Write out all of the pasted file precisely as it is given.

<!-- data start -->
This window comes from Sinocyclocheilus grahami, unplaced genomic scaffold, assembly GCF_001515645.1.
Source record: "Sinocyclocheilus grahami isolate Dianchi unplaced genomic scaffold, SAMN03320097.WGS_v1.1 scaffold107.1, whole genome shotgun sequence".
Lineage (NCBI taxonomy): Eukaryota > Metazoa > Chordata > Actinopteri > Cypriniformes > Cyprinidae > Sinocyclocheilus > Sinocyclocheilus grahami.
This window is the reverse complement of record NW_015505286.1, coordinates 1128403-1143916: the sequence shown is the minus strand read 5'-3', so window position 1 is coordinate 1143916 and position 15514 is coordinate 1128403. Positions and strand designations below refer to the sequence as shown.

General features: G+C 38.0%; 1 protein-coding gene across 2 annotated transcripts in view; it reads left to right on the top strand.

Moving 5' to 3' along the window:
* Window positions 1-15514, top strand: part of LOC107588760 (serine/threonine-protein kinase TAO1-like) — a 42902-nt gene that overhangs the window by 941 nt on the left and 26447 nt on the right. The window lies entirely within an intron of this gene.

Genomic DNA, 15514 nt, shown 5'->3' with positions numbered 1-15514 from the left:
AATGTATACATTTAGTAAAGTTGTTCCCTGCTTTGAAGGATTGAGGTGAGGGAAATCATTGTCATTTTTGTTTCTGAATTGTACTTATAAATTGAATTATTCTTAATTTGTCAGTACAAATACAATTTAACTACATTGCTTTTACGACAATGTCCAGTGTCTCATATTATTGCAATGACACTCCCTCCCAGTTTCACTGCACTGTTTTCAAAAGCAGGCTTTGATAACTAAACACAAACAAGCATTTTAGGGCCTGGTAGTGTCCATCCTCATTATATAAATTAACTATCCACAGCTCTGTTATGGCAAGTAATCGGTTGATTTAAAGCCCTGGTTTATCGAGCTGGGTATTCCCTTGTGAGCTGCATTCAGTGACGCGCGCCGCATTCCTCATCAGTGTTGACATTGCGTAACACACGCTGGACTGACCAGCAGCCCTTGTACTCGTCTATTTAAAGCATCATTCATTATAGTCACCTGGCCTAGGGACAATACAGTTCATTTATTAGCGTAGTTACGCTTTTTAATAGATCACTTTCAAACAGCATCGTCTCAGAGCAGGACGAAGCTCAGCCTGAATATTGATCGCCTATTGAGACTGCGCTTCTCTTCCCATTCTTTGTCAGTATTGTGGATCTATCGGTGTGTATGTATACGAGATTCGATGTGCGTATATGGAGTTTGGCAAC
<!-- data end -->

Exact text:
This window comes from Sinocyclocheilus grahami, unplaced genomic scaffold, assembly GCF_001515645.1.
Source record: "Sinocyclocheilus grahami isolate Dianchi unplaced genomic scaffold, SAMN03320097.WGS_v1.1 scaffold107.1, whole genome shotgun sequence".
Lineage (NCBI taxonomy): Eukaryota > Metazoa > Chordata > Actinopteri > Cypriniformes > Cyprinidae > Sinocyclocheilus > Sinocyclocheilus grahami.
This window is the reverse complement of record NW_015505286.1, coordinates 1128403-1143916: the sequence shown is the minus strand read 5'-3', so window position 1 is coordinate 1143916 and position 15514 is coordinate 1128403. Positions and strand designations below refer to the sequence as shown.

General features: G+C 38.0%; 1 protein-coding gene across 2 annotated transcripts in view; it reads left to right on the top strand.

Moving 5' to 3' along the window:
* Window positions 1-15514, top strand: part of LOC107588760 (serine/threonine-protein kinase TAO1-like) — a 42902-nt gene that overhangs the window by 941 nt on the left and 26447 nt on the right. The window lies entirely within an intron of this gene.

Genomic DNA, 15514 nt, shown 5'->3' with positions numbered 1-15514 from the left:
AATGTATACATTTAGTAAAGTTGTTCCCTGCTTTGAAGGATTGAGGTGAGGGAAATCATTGTCATTTTTGTTTCTGAATTGTACTTATAAATTGAATTATTCTTAATTTGTCAGTACAAATACAATTTAACTACATTGCTTTTACGACAATGTCCAGTGTCTCATATTATTGCAATGACACTCCCTCCCAGTTTCACTGCACTGTTTTCAAAAGCAGGCTTTGATAACTAAACACAAACAAGCATTTTAGGGCCTGGTAGTGTCCATCCTCATTATATAAATTAACTATCCACAGCTCTGTTATGGCAAGTAATCGGTTGATTTAAAGCCCTGGTTTATCGAGCTGGGTATTCCCTTGTGAGCTGCATTCAGTGACGCGCGCCGCATTCCTCATCAGTGTTGACATTGCGTAACACACGCTGGACTGACCAGCAGCCCTTGTACTCGTCTATTTAAAGCATCATTCATTATAGTCACCTGGCCTAGGGACAATACAGTTCATTTATTAGCGTAGTTACGCTTTTTAATAGATCACTTTCAAACAGCATCGTCTCAGAGCAGGACGAAGCTCAGCCTGAATATTGATCGCCTATTGAGACTGCGCTTCTCTTCCCATTCTTTGTCAGTATTGTGGATCTATCGGTGTGTATGTATACGAGATTCGATGTGCGTATATGGAGTTTGGCAAC